The Effect of the Coronavirus on Crimes


Photo Courtesy of the New York Post

As a result of the coronavirus, the number of crimes could either go up or down.

Tiana Salisbury, Photojournalist

The coronavirus has affected many people and has caused communities to quarantine and stay home in fear of getting infected. Individuals have been forced to work at home, and others have lost their jobs as a result of the virus. While everyone is staying home, what is happening to crime rates? Will they go up because less people are working? Or will they have a significant drop because the people who commit crimes are also afraid of the virus? Analise Hopper (9) believes that “the number of crimes should go down, but if more people are unemployed, there is a possibility that crime rates could rise.”

As a result of the coronavirus, many businesses have had to lay off a portion of their workers. The virus has caused a decrease in sales and customers for a handful of companies, which means that they require less workers or even no workers. When people are laid off, some of them become unemployed instead of trying to find a new job during these difficult times. Science Direct states that, when people are unemployed, they are 60% more likely to commit property crimes such as theft and vandalism. According to the Guardian, the number of unemployed individuals is increasing by 6.6 million each week, which might result in crime rates rising as well.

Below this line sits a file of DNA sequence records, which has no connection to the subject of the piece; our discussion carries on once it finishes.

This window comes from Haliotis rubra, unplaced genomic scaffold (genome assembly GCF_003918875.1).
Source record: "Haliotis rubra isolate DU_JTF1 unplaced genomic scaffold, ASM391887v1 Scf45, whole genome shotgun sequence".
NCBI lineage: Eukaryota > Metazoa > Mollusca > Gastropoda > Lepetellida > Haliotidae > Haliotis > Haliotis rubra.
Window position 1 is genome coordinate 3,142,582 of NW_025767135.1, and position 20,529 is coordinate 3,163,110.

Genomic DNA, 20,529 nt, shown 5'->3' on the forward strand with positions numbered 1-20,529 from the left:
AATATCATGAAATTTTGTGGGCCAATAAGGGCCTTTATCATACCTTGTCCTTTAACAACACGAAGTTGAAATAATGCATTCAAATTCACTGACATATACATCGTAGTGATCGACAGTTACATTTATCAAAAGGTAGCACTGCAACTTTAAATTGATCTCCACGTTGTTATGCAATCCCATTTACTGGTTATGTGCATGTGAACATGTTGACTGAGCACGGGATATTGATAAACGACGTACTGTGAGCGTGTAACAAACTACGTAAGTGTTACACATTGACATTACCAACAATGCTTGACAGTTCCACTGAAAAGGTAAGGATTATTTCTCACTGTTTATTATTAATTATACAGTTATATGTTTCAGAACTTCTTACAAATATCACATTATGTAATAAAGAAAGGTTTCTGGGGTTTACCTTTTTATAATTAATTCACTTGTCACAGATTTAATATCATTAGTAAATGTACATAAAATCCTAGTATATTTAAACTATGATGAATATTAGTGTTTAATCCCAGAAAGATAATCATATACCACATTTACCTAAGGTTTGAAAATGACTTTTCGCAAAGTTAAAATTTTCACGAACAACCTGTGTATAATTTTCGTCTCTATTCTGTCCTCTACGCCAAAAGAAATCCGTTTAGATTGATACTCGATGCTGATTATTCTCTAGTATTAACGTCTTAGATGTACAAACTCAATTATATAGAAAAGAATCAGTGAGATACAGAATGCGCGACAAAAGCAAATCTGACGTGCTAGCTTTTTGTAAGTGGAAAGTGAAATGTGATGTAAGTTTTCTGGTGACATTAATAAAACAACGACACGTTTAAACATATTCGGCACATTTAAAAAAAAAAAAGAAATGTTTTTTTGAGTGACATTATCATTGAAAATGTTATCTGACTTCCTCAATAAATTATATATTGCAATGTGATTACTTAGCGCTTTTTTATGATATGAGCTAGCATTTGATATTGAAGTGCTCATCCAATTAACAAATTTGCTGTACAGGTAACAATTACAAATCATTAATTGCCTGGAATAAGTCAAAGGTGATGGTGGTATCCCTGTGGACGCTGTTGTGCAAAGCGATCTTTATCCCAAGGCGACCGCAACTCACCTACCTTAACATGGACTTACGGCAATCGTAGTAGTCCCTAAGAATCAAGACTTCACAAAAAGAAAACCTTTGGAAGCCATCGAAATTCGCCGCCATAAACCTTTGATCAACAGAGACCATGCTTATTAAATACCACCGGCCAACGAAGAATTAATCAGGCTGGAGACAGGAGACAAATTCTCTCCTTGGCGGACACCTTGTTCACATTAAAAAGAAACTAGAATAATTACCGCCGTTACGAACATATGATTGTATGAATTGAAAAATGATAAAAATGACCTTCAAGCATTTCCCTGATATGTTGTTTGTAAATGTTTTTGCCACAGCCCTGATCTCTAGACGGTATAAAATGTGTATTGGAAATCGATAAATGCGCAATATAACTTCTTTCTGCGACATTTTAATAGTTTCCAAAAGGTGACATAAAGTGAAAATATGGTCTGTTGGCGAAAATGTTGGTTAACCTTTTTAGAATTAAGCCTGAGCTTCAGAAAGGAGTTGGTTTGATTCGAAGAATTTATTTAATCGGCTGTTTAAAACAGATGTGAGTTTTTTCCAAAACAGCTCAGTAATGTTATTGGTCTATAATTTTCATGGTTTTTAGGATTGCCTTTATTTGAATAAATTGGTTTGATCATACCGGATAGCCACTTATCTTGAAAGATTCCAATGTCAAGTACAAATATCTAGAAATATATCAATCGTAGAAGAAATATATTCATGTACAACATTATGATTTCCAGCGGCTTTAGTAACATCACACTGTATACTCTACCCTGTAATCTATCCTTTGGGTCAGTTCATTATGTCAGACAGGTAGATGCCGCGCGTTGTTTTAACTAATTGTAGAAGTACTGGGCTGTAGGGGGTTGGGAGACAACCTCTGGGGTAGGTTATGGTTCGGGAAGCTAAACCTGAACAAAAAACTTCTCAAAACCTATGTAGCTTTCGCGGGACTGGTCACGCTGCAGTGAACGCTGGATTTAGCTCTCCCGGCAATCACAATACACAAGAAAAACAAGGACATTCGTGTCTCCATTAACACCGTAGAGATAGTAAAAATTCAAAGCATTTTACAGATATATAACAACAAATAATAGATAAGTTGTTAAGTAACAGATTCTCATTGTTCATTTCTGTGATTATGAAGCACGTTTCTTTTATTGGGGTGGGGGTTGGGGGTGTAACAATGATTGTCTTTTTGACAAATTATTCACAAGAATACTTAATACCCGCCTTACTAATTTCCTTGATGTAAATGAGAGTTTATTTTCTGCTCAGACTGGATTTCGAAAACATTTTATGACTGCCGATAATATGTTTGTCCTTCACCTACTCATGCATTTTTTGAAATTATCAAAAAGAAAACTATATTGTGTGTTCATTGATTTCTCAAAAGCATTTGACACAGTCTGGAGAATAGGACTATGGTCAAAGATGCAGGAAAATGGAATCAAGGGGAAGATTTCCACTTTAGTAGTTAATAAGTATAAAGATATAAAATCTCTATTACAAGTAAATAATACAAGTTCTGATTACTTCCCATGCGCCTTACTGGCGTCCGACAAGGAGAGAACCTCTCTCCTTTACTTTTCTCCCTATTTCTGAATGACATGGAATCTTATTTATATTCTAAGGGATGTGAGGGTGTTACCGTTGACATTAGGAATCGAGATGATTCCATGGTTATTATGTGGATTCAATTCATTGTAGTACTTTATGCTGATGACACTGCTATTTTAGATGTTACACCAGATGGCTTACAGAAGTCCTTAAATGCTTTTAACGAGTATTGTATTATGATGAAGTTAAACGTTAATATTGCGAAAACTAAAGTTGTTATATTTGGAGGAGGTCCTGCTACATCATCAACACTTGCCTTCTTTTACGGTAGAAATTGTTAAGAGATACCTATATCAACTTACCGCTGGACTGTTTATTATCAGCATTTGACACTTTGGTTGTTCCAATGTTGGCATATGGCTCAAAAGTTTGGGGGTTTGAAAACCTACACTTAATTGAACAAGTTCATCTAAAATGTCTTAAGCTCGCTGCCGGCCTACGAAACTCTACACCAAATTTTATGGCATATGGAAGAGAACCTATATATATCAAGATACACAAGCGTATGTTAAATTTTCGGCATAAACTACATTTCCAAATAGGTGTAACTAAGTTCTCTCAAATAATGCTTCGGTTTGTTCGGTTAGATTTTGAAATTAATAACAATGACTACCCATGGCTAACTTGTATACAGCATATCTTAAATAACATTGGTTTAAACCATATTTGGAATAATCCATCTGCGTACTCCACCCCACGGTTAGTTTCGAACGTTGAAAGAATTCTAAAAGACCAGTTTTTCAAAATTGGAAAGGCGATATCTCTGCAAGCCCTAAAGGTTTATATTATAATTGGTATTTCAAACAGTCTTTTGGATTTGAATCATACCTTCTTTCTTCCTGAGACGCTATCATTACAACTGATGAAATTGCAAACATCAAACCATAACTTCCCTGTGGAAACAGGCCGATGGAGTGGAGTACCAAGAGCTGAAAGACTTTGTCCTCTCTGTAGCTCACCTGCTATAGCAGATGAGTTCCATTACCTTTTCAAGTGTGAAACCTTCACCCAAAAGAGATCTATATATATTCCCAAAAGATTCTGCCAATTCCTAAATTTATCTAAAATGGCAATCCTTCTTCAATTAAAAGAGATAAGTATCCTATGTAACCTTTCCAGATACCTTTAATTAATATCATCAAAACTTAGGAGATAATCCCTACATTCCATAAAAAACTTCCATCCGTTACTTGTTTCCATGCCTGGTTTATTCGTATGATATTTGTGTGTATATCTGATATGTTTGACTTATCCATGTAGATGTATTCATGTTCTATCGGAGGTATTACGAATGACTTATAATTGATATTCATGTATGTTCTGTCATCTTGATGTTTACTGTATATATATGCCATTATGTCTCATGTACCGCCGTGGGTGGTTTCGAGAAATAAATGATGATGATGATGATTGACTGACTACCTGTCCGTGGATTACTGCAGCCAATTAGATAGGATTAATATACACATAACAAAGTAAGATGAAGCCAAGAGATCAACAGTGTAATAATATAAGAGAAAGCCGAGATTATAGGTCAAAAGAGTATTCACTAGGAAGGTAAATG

Although this may be true, crime rates are more likely to drop because of fear of the virus. To stay safe, everyone is encouraged to stay inside, and if they do go outside, they should protect themselves from the virus. According to Forbes, “major cities across the United States report significant dip in major crimes like burglary, assault, murder, robbery and grand larceny, a drop likely influenced by a lack of opportunity as businesses close and streets empty.” Many public buildings and facilities are closed due to the virus, and people are now staying in their home, opposed to leaving their home empty while going to work. This decreases the opportunities for crimes, which will ultimately decrease the number of crimes.

A second factor that could result in less crimes is the more relaxed law enforcement. This is occurring because police departments are purposely not arresting criminals to keep them out of jail. For example, Poynter states that Philadelphia has “decided not to arrest people on charges like narcotics, theft, burglary and vandalism.” The decision makes some sense because in jail, a virus would spread rapidly. Since people are not being arrested, the crime rate is being lowered.

In response to the coronavirus, the number of crimes could either go up or down depending on what communities are doing to protect themselves. Theoretically, crime rates should be lowering, but with the increase of unemployed individuals, crimes could potentially become more common.